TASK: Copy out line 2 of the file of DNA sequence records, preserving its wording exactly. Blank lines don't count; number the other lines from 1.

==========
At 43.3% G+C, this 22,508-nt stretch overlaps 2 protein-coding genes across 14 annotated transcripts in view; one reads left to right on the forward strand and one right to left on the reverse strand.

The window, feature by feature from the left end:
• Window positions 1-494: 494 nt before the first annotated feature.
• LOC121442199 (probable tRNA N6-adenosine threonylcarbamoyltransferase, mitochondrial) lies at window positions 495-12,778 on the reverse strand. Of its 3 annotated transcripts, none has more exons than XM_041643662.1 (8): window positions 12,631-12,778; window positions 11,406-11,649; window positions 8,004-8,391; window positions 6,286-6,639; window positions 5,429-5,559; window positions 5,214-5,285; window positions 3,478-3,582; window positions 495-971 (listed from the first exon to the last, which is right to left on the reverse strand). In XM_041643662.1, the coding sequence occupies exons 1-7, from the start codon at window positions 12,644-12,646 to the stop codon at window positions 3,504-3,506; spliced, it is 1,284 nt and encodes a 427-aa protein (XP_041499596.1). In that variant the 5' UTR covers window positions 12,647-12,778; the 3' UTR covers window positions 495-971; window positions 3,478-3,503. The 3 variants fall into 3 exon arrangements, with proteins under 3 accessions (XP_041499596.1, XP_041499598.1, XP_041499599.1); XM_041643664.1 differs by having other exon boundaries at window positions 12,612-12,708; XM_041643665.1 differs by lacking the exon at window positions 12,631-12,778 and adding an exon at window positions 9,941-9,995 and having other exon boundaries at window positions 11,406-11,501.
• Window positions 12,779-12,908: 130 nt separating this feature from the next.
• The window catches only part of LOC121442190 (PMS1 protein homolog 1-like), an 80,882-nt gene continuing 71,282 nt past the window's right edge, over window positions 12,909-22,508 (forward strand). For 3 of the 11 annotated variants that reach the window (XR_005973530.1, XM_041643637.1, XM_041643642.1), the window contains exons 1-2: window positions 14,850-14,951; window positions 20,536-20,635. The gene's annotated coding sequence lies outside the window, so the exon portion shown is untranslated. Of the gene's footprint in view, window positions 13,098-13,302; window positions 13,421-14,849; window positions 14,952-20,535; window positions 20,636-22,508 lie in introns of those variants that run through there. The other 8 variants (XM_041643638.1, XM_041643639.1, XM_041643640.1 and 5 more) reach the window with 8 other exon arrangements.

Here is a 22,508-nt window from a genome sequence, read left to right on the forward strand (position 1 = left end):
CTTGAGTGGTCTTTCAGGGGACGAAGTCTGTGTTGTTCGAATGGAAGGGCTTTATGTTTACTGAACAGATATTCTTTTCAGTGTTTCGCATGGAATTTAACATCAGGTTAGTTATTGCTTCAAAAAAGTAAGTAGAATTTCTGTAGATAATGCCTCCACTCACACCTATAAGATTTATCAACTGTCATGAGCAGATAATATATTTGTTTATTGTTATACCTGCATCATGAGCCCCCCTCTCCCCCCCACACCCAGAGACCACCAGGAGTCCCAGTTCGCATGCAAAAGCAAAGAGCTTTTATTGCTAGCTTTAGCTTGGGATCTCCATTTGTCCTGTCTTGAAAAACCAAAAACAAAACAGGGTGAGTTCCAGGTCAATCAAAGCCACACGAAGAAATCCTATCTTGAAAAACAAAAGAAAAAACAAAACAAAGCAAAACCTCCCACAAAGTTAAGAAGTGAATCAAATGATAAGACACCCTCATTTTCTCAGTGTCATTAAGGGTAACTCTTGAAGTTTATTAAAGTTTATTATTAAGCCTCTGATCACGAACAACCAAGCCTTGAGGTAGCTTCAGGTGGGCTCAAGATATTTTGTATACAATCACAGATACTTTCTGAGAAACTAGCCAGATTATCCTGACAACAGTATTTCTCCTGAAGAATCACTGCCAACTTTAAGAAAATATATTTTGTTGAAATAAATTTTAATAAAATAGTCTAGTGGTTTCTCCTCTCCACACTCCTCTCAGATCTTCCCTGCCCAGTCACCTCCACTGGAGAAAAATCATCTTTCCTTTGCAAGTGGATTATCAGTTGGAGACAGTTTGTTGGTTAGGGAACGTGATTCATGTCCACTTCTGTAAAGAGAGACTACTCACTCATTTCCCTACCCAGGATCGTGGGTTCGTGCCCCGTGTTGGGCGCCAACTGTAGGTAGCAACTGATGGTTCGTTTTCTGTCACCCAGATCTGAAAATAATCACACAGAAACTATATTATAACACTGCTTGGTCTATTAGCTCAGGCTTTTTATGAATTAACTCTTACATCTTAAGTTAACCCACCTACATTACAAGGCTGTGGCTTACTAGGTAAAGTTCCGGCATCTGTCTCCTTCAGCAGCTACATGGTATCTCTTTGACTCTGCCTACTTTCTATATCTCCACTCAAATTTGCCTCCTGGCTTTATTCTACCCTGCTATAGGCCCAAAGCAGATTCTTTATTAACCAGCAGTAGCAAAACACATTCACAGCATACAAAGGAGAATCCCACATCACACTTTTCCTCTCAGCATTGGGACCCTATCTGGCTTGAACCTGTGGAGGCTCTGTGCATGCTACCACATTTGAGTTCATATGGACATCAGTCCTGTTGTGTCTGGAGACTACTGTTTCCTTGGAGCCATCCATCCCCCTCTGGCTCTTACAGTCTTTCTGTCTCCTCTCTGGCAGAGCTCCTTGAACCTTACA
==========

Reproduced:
The window, feature by feature from the left end: